Before the entire world shut down, there was an extremely good Kelly Reichardt movie (“First Cow“) halfway into theaters. Now it’s shelved indefinitely, with promises from distributor A24 that it will see theaters again, but our career-spanning look at the American independent stalwart continues.
Known for their lived-in detail, complex female leads and incisive social commentary about class, struggle and identity, Reichardt titles like “Wendy and Lucy” (2008), “Meek’s Cutoff” (2010) and “Night Moves” (2013) examine the age-old cracks in the Pacific Northwest’s rebellious mythology.
Often her characters are faced with the difficult choices after bouts of naïveté, trust in “the system” or, frankly, men. That naïveté can cover a whole manner of sins, but mostly the idea that traveling to or through the Pacific Northwest will unlock some version of the American dream. After a film festival breakout in “River of Grass” (1994) and some short films, Reichardt’s feature filmmaking career took a 10-year hiatus as she struggled for funding and acceptance in a male-dominated indie marketplace. Then, in 2006, “Old Joy,” a meditative portrait of two friends on a camping trip, affirmed the writer/director’s affinity for her new digs (Oregon) and her acumen for character studies.
In 2008, where our podcast picks up with full reviews, “Wendy and Lucy” chronicles a destitute young woman (Michelle Williams) and her dog attempting to drive to Alaska from the Midwest, but running up against a broken-down car, an empty bag of dog food, and the isolation of North Portland. Williams delivers a heartbreaking performance as a woman trying to reconcile her fantasies of what life could be and the reality of life on America’s margins.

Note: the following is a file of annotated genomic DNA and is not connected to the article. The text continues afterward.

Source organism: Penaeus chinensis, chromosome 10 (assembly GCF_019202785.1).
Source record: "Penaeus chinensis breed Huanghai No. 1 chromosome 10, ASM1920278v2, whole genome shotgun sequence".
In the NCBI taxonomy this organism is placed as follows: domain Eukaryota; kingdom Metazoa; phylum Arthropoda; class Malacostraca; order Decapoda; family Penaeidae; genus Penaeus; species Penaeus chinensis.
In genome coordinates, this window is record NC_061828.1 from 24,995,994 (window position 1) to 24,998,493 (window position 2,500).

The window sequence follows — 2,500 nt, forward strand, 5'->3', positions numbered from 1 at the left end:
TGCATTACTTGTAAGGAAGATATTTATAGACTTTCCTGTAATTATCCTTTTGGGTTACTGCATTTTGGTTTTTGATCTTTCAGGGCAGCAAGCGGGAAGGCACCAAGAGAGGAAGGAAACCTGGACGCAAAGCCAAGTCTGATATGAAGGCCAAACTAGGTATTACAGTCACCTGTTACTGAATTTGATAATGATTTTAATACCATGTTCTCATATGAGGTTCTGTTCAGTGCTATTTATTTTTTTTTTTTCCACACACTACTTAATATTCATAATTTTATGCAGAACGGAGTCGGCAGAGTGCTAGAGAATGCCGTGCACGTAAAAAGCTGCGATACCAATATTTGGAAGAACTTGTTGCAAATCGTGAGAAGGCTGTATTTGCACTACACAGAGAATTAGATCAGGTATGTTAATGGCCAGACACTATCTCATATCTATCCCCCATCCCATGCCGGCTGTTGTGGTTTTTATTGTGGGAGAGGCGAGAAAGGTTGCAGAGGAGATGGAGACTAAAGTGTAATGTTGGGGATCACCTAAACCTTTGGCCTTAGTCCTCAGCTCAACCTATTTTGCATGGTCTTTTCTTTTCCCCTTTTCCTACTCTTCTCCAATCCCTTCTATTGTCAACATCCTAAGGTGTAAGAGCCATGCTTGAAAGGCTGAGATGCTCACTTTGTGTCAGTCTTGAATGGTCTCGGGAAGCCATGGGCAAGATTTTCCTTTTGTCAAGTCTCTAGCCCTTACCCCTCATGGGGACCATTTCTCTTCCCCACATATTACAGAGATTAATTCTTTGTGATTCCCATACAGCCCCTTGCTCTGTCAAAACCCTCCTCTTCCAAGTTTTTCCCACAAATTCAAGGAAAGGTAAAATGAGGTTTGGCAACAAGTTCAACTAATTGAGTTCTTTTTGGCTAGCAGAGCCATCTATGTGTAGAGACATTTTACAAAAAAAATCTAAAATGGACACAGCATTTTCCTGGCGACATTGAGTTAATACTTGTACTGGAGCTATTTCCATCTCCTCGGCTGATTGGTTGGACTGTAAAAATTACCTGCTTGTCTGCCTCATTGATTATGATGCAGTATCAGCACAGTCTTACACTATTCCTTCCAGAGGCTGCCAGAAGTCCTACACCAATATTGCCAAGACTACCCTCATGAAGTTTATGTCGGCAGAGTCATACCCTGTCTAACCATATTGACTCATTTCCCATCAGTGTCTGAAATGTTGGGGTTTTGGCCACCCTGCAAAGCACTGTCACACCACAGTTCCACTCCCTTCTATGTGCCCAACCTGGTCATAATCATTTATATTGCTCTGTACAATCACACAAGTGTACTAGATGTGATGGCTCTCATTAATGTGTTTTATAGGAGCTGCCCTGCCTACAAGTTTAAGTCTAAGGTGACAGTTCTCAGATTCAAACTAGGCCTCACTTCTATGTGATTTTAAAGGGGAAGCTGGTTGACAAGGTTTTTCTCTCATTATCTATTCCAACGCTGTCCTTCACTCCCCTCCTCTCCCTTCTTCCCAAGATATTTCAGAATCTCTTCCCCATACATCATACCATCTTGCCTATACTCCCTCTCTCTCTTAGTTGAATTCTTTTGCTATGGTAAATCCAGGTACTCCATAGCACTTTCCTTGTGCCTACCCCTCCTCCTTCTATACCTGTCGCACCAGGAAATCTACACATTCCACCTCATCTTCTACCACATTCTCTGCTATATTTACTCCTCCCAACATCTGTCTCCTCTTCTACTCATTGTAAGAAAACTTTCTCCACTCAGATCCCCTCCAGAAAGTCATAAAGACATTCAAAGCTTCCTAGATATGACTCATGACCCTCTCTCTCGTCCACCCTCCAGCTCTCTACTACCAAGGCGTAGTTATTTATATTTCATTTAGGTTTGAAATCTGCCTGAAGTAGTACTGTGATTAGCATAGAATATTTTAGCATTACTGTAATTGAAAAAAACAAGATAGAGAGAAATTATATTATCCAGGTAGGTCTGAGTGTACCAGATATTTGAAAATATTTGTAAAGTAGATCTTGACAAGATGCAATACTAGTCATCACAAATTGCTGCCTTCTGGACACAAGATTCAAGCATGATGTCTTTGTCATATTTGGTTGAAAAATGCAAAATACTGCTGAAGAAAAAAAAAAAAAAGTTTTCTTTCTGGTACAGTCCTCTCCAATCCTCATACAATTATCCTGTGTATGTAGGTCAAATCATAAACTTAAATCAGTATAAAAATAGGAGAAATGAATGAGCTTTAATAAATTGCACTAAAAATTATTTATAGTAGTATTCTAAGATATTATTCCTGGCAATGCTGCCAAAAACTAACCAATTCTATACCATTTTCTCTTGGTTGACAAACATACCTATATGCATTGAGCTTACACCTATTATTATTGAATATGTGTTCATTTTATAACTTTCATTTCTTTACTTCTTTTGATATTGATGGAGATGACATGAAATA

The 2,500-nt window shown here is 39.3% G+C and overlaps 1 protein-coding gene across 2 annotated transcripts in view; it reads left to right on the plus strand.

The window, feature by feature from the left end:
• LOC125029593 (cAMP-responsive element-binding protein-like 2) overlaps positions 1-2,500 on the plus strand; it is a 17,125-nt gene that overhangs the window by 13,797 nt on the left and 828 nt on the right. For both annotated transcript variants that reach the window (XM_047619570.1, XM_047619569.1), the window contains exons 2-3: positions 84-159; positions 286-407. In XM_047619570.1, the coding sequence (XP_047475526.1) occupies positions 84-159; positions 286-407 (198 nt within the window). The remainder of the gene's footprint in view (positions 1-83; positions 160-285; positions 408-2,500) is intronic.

Then, in 2010, Williams returns for the revisionist Western, “Meek’s Cutoff.” We’re still in Oregon, of course, but before the West was tamed and filled with luxury condos, weed dispensaries, and artisanal coffee shops. A band of pioneers (including Paul Dano, Zoe Kazan, and Will Patton) and their requisite wagons and oxen trudges excruciatingly forward, as the patriarchy embodied by Bruce Greenwood’s Stephen Meek assures them that salvation is just over the next hill. When they encounter a Native American man (Rod Rondeaux) who may know where water is, all bets are off on how to extract that information and keep the group alive.
Finally, Reichardt tackles environmental activism/terrorism in 2013’s “Night Moves.” Jesse Eisenberg, Peter Sarsgaard, and Dakota Fanning star as young outsiders plotting a violent stand against the climate crisis. In lieu of voting for Bernie or making a documentary, they decide the best course is to blow up a damn impeding the local salmon population. As is wont to happen in Reichardt’s world, things don’t go according to plan, and these naive eco-terrorists must deal with the breakdown of their consciences.
Finally, we briefly discuss “First Cow” a bit for those lucky few who’ve seen it, but that’s mostly an Oregon parable friendship, the cruel realities of capitalism and stealing milk to survive another day.
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